LITTLE ROCK, Ark.—When Diane Zook, the chair of Arkansas’ State Board of Education, banged her gavel to bring the afternoon meeting into order on October 10, every seat in the cramped boardroom was filled. Nearly every inch of paint on the wall had been covered by a body before the fire marshal, concerned about capacity, ushered those standing out of the room. The crowd spilled into the overflow areas in a wave. Sixty-two years after the world watched Little Rock struggle to desegregate its schools, history seemed to be repeating itself.
Nearly five years ago, in January 2015, the state of Arkansas assumed control of Little Rock’s public schools. At the time, six of the schools in the district had “chronically underperformed” on state exams regularly for several years; 22 superintendents had passed through the district in 32 years, creating a sense of instability. The state gives a letter-grade assessment to every public school, which is based on a combination of state-exam results and other metrics, such as graduation rates. Because of that instability, and the handful of ‘F’-rated schools, the state believed the best way to steady the district was to take it over.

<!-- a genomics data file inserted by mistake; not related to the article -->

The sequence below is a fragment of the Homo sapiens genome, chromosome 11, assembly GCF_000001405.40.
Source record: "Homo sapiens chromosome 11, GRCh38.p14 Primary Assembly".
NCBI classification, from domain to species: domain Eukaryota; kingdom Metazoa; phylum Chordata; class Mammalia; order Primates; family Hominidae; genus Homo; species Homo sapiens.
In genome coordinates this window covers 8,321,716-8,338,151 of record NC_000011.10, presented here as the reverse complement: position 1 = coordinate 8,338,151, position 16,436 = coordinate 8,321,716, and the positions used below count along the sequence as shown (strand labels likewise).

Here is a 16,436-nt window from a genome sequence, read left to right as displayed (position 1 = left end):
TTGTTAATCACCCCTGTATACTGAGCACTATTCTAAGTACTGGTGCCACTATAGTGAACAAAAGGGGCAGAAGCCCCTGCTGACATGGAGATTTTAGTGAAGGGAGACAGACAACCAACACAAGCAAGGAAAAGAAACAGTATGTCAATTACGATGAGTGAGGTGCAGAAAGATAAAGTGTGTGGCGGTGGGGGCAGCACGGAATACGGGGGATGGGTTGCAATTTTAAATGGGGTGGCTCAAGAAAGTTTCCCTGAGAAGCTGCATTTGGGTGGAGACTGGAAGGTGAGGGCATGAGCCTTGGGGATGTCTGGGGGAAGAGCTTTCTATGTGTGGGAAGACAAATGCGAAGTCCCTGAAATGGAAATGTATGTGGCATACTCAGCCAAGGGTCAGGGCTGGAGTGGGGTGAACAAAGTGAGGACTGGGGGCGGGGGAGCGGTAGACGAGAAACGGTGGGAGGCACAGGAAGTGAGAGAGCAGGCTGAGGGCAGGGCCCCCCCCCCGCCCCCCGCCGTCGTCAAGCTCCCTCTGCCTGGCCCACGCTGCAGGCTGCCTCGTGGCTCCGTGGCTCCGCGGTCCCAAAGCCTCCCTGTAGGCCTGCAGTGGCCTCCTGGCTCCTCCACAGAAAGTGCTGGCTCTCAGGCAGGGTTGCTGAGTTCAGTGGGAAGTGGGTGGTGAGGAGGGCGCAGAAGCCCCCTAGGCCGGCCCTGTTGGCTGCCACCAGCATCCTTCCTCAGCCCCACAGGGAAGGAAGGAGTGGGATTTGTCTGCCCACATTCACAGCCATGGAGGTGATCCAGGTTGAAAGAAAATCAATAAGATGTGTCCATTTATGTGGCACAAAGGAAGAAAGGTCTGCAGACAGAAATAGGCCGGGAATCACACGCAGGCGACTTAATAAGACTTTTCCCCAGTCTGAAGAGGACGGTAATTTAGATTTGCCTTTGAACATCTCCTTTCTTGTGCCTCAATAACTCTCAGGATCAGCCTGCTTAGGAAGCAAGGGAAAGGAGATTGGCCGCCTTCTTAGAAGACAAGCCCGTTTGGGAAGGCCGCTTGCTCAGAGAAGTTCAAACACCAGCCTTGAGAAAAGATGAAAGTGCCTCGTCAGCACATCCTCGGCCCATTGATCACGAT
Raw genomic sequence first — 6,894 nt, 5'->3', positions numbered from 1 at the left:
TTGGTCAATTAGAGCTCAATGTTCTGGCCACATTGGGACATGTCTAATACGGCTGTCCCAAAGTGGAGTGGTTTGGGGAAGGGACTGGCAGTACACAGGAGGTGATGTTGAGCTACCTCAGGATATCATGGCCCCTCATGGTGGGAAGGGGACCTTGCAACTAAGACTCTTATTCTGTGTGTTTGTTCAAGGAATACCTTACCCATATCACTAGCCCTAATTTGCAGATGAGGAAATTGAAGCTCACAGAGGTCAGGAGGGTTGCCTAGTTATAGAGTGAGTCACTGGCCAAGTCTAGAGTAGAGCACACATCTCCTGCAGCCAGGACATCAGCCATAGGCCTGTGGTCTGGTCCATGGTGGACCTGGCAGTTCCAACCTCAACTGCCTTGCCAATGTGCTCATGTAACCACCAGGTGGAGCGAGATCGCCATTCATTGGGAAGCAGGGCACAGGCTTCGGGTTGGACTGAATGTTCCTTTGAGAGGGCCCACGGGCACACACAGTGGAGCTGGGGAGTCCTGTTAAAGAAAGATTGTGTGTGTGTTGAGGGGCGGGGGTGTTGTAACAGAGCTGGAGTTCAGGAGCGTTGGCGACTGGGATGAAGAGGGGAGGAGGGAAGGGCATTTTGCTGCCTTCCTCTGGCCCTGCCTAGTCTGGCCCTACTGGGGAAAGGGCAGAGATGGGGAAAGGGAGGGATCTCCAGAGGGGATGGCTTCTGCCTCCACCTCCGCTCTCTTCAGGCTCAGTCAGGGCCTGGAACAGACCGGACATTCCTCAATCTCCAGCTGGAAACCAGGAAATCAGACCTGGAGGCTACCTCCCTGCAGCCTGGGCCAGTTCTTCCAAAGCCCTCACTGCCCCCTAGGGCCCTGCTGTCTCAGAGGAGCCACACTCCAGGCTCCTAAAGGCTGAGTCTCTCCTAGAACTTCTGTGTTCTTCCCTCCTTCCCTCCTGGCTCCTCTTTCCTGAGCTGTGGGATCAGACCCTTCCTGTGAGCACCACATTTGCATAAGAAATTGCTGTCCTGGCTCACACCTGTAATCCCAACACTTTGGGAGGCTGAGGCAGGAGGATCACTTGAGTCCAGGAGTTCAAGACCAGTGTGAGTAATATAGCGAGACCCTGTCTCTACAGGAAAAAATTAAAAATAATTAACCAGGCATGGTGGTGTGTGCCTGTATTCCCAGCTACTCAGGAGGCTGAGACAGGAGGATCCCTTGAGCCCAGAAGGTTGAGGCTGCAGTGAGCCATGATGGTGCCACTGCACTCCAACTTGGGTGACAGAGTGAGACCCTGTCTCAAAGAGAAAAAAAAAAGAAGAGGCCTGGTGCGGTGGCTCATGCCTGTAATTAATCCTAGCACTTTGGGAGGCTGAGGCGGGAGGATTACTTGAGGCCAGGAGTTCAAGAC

Legally, the state can take over a school district for a maximum of five years. For Little Rock, that deadline is rapidly approaching. To prepare, the state board came up with a plan that would return limited local control to Little Rock School District. The community would hold elections for a local school board, but the newly elected board would only be responsible for the schools that had not received an ‘F’ grade. The “failing” schools, which all have high minority populations, would still be under state control. The board’s plan would effectively divide the district by race.